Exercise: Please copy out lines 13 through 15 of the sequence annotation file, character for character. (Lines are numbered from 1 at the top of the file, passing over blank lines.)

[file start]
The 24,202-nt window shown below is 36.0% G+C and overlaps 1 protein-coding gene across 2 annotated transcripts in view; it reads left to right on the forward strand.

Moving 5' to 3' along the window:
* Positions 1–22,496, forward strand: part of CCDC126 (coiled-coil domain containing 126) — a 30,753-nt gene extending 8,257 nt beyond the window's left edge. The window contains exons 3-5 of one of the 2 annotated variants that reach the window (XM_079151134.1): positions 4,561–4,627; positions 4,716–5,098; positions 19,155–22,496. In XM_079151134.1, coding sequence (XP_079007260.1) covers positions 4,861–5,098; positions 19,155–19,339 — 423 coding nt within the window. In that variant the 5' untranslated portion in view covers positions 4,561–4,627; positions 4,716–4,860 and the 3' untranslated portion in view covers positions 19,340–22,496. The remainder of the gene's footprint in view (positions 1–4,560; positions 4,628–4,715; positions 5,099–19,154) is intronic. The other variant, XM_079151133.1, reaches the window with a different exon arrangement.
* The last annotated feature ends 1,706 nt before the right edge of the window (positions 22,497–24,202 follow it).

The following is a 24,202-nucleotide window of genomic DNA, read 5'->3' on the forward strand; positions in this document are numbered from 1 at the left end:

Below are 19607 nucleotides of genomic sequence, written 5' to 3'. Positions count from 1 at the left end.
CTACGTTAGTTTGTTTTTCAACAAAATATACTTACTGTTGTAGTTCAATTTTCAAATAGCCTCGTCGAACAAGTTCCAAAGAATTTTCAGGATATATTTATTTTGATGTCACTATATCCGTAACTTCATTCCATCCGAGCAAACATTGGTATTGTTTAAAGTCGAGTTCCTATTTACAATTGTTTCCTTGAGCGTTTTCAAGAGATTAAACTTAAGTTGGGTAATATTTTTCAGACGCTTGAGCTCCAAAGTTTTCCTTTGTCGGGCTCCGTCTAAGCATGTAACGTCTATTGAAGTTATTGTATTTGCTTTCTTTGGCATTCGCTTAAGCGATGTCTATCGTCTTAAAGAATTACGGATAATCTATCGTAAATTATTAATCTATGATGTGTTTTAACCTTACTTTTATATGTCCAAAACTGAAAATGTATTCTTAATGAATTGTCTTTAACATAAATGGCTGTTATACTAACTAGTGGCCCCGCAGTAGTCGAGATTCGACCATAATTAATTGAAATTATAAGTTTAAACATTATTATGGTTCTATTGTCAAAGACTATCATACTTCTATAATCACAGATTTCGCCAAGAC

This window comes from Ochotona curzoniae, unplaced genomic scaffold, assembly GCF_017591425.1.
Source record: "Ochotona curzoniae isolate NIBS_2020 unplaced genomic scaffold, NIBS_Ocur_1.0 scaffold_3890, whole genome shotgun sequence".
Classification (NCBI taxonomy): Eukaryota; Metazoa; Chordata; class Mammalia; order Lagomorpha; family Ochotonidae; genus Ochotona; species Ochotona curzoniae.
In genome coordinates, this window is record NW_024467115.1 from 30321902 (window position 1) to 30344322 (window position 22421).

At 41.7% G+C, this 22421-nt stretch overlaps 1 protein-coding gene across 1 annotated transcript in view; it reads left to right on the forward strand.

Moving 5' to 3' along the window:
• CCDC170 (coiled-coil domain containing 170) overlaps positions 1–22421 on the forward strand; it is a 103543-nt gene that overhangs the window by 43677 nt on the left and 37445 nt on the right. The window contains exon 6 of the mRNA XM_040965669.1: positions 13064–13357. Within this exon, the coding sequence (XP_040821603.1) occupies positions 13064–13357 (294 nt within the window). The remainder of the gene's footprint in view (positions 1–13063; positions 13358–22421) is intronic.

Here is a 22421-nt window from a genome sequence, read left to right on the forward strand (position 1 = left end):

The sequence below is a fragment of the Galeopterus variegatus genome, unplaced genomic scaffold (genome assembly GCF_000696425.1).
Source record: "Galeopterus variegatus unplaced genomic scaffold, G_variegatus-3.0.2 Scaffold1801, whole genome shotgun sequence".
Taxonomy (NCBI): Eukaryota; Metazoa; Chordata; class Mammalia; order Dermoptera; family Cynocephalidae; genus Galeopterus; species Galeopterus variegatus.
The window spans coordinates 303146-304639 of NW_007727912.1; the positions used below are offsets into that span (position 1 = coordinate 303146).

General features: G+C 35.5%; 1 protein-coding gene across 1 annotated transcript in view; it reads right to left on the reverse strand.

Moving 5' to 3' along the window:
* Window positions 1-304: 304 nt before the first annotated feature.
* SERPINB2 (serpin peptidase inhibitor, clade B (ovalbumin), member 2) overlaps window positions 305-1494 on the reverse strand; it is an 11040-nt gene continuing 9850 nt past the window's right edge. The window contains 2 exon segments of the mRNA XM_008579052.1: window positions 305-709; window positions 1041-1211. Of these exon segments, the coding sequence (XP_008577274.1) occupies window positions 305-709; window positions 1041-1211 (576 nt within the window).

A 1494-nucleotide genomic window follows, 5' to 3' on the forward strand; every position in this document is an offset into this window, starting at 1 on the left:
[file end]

Moving 5' to 3' along the window:
• CCDC170 (coiled-coil domain containing 170) overlaps positions 1–22421 on the forward strand; it is a 103543-nt gene that overhangs the window by 43677 nt on the left and 37445 nt on the right. The window contains exon 6 of the mRNA XM_040965669.1: positions 13064–13357. Within this exon, the coding sequence (XP_040821603.1) occupies positions 13064–13357 (294 nt within the window). The remainder of the gene's footprint in view (positions 1–13063; positions 13358–22421) is intronic.

Here is a 22421-nt window from a genome sequence, read left to right on the forward strand (position 1 = left end):